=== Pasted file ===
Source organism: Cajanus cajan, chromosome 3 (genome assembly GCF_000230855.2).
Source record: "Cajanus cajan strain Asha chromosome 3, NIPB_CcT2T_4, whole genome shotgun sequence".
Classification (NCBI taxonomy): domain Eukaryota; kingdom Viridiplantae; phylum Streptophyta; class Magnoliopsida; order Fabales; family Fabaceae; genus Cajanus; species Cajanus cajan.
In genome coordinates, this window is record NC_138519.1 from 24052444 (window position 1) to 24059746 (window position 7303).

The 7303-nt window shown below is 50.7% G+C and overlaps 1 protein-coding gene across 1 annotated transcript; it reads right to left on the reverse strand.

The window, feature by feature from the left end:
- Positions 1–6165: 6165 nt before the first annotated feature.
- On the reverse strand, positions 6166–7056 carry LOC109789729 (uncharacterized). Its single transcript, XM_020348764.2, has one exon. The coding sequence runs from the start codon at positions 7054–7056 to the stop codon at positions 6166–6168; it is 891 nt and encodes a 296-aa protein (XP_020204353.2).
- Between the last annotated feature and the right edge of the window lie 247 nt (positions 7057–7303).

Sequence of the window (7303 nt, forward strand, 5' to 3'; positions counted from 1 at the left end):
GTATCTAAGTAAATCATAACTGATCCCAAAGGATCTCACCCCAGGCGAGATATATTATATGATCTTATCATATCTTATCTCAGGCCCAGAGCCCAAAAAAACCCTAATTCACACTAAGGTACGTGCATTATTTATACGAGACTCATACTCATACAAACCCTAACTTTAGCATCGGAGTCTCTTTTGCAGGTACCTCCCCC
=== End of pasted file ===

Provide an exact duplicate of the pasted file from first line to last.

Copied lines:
Source organism: Cajanus cajan, chromosome 3 (genome assembly GCF_000230855.2).
Source record: "Cajanus cajan strain Asha chromosome 3, NIPB_CcT2T_4, whole genome shotgun sequence".
Classification (NCBI taxonomy): domain Eukaryota; kingdom Viridiplantae; phylum Streptophyta; class Magnoliopsida; order Fabales; family Fabaceae; genus Cajanus; species Cajanus cajan.
In genome coordinates, this window is record NC_138519.1 from 24052444 (window position 1) to 24059746 (window position 7303).

The 7303-nt window shown below is 50.7% G+C and overlaps 1 protein-coding gene across 1 annotated transcript; it reads right to left on the reverse strand.

The window, feature by feature from the left end:
- Positions 1–6165: 6165 nt before the first annotated feature.
- On the reverse strand, positions 6166–7056 carry LOC109789729 (uncharacterized). Its single transcript, XM_020348764.2, has one exon. The coding sequence runs from the start codon at positions 7054–7056 to the stop codon at positions 6166–6168; it is 891 nt and encodes a 296-aa protein (XP_020204353.2).
- Between the last annotated feature and the right edge of the window lie 247 nt (positions 7057–7303).

Sequence of the window (7303 nt, forward strand, 5' to 3'; positions counted from 1 at the left end):
GTATCTAAGTAAATCATAACTGATCCCAAAGGATCTCACCCCAGGCGAGATATATTATATGATCTTATCATATCTTATCTCAGGCCCAGAGCCCAAAAAAACCCTAATTCACACTAAGGTACGTGCATTATTTATACGAGACTCATACTCATACAAACCCTAACTTTAGCATCGGAGTCTCTTTTGCAGGTACCTCCCCC